Boston by the Numbers

Unless you’ve been sleeping under a rock, you’ve already heard the news regarding the Boston Marathon field size, due to return to its normal Patriot’s Day date in April of 2022. With registration happening this week and notification of acceptances much further out, thousands of nervous runners begin that time honored tradition of fretting over making the cut.

In keeping with how the pandemic has thrown even the mundane and ordinary into disarray for a year plus, only one thing is certain, there will be more curve balls in our future. Presently there are major questions with possible outsize influence that can only be guessed at. Will proof of vaccination be a boost or a bust for applicants? Will international participants, who were largely prevented from traveling in 2021, be willing to take the risk given the travel ban has finally been lifted? Will demand spike from participants who were kept away due to the pandemic? Will a Fall Boston minimize the applicant pool for a second race a mere 6 months later? We are still very much in unprecedented times and as such I will not pretend to know the answers to the unknown. After all the biggest wild card here comes down to personal choice.

Because I can not predict human behavior, I do not know who will choose to apply and who will sit it out. But what I can do is give you a look at the numbers. It’s not a crystal ball predicting the future so much as a magnifying glass examining the past. Let’s dive in.

The best place to start I think, is with the 3 most recent registrations we have on record. Of course there were many anomalies for the October 2021 race, so the postponed and later cancelled April 2020 race is perhaps more informative as to a “normal” Boston registration. For these most recent registrations, the BAA saw the following:

Total Time Qualifier Applicants then going back 3 years:

  • 2021 – 14,609 accepted from 23,824* applicants with 9,215 rejected (cut off 7:47)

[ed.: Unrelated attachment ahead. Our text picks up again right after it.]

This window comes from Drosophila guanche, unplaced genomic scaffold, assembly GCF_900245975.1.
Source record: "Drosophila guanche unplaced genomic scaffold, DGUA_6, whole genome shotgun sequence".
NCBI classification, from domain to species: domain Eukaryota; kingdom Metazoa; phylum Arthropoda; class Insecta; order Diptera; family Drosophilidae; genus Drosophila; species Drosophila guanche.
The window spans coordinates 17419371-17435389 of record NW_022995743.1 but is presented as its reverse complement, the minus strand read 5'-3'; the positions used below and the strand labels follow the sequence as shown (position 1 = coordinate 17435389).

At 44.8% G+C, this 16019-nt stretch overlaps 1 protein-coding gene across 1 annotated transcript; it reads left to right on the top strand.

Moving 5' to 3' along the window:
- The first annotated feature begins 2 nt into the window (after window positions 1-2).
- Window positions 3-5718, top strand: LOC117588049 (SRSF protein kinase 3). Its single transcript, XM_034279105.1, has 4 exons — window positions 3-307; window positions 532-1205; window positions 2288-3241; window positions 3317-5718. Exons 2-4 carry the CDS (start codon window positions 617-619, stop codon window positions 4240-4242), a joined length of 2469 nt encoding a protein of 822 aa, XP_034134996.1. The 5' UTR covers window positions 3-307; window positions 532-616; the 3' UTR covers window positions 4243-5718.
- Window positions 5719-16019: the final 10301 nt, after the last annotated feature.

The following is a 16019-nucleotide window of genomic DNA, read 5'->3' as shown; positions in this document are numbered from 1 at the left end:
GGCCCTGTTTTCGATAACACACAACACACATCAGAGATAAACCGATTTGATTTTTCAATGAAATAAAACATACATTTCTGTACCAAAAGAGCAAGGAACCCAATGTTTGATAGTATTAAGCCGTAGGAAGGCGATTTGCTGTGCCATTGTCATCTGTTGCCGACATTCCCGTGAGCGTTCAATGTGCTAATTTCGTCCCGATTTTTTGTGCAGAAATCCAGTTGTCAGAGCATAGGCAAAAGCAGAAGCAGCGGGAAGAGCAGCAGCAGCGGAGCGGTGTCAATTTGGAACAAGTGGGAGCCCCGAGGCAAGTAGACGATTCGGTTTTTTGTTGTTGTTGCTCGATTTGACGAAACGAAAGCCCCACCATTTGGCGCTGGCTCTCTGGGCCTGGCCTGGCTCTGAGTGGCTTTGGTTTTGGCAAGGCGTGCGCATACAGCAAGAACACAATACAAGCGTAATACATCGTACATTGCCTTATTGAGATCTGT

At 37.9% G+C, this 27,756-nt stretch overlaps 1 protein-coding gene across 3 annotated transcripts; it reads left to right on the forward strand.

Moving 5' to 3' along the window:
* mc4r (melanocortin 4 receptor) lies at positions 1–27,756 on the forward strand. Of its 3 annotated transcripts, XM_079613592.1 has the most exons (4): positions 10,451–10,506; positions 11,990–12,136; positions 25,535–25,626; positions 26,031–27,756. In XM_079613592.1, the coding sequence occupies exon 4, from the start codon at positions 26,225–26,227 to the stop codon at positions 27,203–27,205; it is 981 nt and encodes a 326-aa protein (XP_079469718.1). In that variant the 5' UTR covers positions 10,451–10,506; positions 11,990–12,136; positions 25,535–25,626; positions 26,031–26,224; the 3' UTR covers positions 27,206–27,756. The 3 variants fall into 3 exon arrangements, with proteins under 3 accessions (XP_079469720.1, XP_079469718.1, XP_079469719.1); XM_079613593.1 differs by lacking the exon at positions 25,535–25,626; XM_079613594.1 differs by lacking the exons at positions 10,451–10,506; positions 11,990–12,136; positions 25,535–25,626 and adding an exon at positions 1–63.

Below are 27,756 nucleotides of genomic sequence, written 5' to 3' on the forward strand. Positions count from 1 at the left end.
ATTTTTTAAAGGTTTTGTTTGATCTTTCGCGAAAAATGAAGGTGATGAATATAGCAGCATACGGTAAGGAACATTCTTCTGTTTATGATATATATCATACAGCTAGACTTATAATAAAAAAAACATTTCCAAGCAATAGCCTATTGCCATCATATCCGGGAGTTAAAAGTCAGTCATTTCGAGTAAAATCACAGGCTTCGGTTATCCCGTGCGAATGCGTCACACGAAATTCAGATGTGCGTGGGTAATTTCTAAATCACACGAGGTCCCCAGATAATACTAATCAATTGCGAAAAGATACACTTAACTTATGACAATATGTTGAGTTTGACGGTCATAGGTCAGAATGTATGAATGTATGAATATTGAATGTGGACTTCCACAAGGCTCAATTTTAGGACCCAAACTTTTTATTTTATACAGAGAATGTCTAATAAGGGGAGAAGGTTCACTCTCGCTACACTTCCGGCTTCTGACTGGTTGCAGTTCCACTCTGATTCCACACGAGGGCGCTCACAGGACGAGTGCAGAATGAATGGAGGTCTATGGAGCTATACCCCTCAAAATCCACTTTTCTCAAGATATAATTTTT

• -> * International Travel Ban in effect due to the Covid Pandemic
  • 2020 – 24,127 accepted from 27,288* applicants with 3,161 rejected (cut off 1:39)
    • -> * With newly tightened standards, 5 minutes faster than the prior year
  • 2019 – 23,074 accepted from 30,458 applicants with 7,384 rejected (cut off 4:52)

The newly announced field size for the upcoming April race is a total of 30,000 participants. But that number includes what will be roughly 20-25% of charity, sponsor and tour bibs. As I’m strictly concerned with time qualifier bibs for this post, from here forward I will only reference a field of 24,000. That’s 80% of the announced total. The BAA has never devoted the entire field to qualifiers and in fact over the years has gradually increased the split in favor of more charity, sponsor, and tour bibs. The field may then be slightly less than 24,000 but it is highly unlikely to be much more.

As you can see for the April 2022 race we will be much closer to the 2020 and 2019 number of accepted runners. That’s certainly good news for the cut off. The question then remains will the applicant numbers rebound similarly.

I think, in terms of the vaccination stipulation, there will definitely be some who will opt out of applying as a result of this policy. However I believe in the end the number will have a negligible affect and be more than compensated for by an increase in the international applicant pool, as well as, those who have aged up over a prolonged qualifying window. This is based on the small number of unvaccinated runners who participated in the 2021 race. The BAA reported that 93% of the field for the October iteration were voluntarily vaccinated. That leaves some 1,400 participants who for one reason or another have not had a covid shot.

The BAA does not report the breakdown for international applicants so we don’t know exactly how many have submitted an application in the past, but we do know how many have made the cut and completed the race because that is outlined in the results.